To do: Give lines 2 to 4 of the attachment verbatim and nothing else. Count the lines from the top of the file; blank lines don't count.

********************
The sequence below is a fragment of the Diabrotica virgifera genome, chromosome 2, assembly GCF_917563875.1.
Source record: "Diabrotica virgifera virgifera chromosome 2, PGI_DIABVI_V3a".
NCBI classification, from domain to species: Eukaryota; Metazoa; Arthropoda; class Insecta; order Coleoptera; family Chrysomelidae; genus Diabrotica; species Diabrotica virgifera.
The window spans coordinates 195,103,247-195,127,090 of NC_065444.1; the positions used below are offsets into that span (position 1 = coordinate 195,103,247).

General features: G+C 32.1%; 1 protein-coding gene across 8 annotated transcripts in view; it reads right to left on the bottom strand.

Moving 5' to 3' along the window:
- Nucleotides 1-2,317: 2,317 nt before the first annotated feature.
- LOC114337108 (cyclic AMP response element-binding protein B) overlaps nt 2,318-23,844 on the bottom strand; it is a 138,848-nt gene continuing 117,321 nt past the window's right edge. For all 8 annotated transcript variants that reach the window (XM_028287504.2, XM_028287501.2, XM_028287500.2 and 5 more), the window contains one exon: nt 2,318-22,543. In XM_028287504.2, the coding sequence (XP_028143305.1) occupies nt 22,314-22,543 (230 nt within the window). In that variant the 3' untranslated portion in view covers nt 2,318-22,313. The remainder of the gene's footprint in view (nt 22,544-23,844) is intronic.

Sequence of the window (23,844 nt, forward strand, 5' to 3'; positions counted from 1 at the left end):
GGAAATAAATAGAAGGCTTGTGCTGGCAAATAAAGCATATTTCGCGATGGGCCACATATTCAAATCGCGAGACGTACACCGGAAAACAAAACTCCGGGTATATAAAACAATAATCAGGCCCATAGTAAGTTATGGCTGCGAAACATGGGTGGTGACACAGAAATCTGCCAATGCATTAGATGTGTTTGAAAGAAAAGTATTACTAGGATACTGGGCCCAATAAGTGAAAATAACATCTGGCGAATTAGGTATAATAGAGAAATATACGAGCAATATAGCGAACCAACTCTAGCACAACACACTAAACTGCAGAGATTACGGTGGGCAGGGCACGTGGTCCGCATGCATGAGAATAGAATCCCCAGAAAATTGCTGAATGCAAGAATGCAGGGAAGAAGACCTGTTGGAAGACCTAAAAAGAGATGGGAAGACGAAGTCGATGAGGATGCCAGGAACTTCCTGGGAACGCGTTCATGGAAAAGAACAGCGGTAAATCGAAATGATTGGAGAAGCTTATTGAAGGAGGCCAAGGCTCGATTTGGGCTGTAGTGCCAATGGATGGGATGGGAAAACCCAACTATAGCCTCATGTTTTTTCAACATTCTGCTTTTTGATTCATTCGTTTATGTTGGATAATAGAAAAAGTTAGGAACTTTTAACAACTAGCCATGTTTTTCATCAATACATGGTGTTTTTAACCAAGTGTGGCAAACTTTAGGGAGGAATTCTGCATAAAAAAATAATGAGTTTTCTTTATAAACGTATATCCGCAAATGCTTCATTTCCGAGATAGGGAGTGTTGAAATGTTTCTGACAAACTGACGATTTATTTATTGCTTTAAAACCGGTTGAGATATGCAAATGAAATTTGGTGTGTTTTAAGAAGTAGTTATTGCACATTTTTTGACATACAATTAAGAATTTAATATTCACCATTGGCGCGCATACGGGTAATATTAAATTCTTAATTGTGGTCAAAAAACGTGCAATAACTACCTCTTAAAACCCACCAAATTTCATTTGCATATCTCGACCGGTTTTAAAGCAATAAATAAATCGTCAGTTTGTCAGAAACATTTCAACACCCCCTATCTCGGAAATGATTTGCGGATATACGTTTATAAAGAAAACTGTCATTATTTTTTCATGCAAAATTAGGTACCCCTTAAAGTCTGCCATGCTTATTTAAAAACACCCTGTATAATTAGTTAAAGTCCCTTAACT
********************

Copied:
Source record: "Diabrotica virgifera virgifera chromosome 2, PGI_DIABVI_V3a".
NCBI classification, from domain to species: Eukaryota; Metazoa; Arthropoda; class Insecta; order Coleoptera; family Chrysomelidae; genus Diabrotica; species Diabrotica virgifera.
The window spans coordinates 195,103,247-195,127,090 of NC_065444.1; the positions used below are offsets into that span (position 1 = coordinate 195,103,247).